The Evolving Landscape of Influenza Immunizations - Episode 9

Navigating Concerns Around Influenza Vaccination and Adverse Events

Vaccination discussion continues with a focus on navigating patient concerns and potential adverse effects to vaccine administration.

Mitchel Rothholz, RPh, MBA: In terms of vaccination and concomitant administration of the flu vaccine with the COVID-19 and other vaccines, are there any concerns from a practitioner perspective? Do you have any guidance to give pharmacists about addressing the concomitant administration concerns that a patient may have?

Jeff Goad, PharmD, MPH: I don’t know if any confusion is still out there, but when COVID-19 vaccines first came out, it was recommended to not give them with other vaccines. Sometimes I still hear a little of that filtering around. Try to put COVID-19 and flu and the other vaccines back in the context of general recommendations. For adults, there are no contraindications to simultaneous administration.

Sometimes, if I’m giving patients 5 or 6 vaccines at a time for travel, they’ll say, “Why don’t I come in tomorrow or the next day and space it out?” I say, “Do you want your arm to hurt for a week or for 2 days? Because either way, your arm is going to hurt for a couple of days.” Let them know that that’s the most common adverse event from the vaccine. Certainly, there are other adverse events that you need to counsel them on, but that’s the one they home in on. Coax them to understand that your arms are going to hurt for a couple of days but then you’re going to be protected against both diseases.

Mitchel Rothholz, RPh, MBA: As far as administering multiple vaccines, what are your recommendations for locations and making notations?

Jeff Goad, PharmD, MPH: There’s still a soft recommendation to do them in different arms when you’re giving COVID-19 vaccines, but technically, general recommendations could override that and say that you could give 2 intramuscular vaccines in the deltoids. There’s nothing to prohibit that. It’s more of a soft recommendation to space it into the 2 arms. There isn’t a lot of science behind it.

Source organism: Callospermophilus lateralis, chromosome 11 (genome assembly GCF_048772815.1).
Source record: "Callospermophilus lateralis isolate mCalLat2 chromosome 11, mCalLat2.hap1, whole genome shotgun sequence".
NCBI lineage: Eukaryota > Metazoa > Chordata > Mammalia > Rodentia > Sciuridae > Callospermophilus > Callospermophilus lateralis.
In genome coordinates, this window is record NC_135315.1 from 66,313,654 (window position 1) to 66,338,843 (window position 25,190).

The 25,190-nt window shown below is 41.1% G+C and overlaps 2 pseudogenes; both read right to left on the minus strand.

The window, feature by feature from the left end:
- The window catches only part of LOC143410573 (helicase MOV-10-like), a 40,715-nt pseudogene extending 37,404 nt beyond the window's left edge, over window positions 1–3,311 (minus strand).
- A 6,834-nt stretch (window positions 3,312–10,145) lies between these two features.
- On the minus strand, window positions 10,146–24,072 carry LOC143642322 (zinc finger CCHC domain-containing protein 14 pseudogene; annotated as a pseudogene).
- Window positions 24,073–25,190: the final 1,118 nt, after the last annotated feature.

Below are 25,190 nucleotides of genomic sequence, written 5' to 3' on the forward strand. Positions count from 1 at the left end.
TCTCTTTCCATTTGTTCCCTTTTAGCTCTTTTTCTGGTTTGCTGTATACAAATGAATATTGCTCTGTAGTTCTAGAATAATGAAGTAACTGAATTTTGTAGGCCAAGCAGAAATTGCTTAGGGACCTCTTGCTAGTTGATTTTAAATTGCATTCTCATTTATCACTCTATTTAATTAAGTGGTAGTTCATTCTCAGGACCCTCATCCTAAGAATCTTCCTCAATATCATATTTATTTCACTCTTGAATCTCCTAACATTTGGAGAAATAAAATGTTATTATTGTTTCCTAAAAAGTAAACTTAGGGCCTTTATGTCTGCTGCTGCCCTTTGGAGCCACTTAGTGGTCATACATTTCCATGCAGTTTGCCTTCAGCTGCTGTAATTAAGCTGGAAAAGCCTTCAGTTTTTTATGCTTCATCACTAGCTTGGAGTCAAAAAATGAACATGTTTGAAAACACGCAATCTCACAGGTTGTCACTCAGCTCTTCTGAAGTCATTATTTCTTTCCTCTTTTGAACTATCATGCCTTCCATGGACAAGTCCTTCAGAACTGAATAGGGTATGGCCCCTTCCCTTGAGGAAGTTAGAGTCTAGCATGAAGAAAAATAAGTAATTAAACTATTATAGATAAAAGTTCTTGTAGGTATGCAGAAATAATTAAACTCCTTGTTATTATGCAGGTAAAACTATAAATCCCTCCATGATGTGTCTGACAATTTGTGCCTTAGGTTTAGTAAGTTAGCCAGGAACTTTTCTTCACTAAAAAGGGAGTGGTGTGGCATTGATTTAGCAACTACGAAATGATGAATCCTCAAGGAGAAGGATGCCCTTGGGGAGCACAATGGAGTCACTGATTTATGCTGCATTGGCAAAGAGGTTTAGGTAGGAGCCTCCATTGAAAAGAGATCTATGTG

Mitchel Rothholz, RPh, MBA: If you do it in the same arm, remember to do it an inch apart, right?

Jeff Goad, PharmD, MPH: Yes, absolutely.

John Beckner, RPh: Jeff, how far away are we from a combination COVID-19 and flu vaccine?

Jeff Goad, PharmD, MPH: If you could get COVID-19 to stop mutating, we might get one. If you look at some of the FDA hearings and the CDC [Centers for Disease Control and Prevention] talking about it, as soon as they’re formulating the BA.2.12.1, here comes BA.4 or BA.5. BA.4 is out, and BA.5 is in. Then here comes the new subvariant of BA.2. I don’t know that we can get to a combination vaccine in the near term. Maybe we could get to something like that once it stabilizes and isn’t mutating as often, more like a flu vaccine, but I’m not optimistic in the short term.

Mitchel Rothholz, RPh, MBA: It’s being worked on. But as Jeff said, it’s fluid.

Randy McDonough, PharmD, MS, BCGP, BCPS, FAPhA: We’re going to be highly recommending getting both vaccines at the same visit if they’re getting a COVID-19 vaccine and the flu vaccine. It’s a discussion with the patient and finding out what they feel comfortable with. You’re right: they’re going to have a sore arm regardless if we wait, and it could be a longer period of time because you’re just extending it. We tell patients that you’re going to have a sore arm no matter what. Especially when we looked at COVID-19 [vaccines], some people had some significant sore arms for a longer period of time.

Anecdotally, we’d say to patients, “One of these vaccines may hurt your arm more than the other vaccine. Which preference do you have for which arm?” Let them know that. I still have patients who say, “I’d rather have just 1 sore arm that’s going to be really sore.” Have that conversation with the patient. But the most important conversation is about getting both vaccines at that same visit.

Mitchel Rothholz, RPh, MBA: There’s another COVID-19 booster available this fall. Some patients were saying, “I’ll wait until that vaccine is out, and I’ll get them both at that time.” How do you recommend pharmacists answer that question if that pops up?

Jeff Goad, PharmD, MPH: It was a legitimate question [because we didn’t know] when the next vaccine was coming out. It’s like a series vaccine. When we talk about hepatitis B, you’d say, “You don’t have to restart the vaccine for a lapsed interval.” Let’s say you didn’t complete your third dose and you waited 5 years to get your third dose. We skip the third dose. But between dose No. 2 and No. 3, you were at risk for disease. You could have gotten hepatitis B because you didn’t have full protection. It’s the same argument. We protect against what we can protect now. If you have the booster dose, you’re still eligible to get the second booster dose or maybe your third booster dose, depending on your schedule so far, in the fall or early winter. People should get the vaccines available now.

John Beckner, RPh: Somebody asked me that same question the other day, and that’s what I told them. I feel much better now.

Mitchel Rothholz, RPh, MBA: The standard answer is that you should get what’s available to you. Jeff, to reiterate the point you made: you want to be protected now and not expose yourself.

Transcript edited for clarity.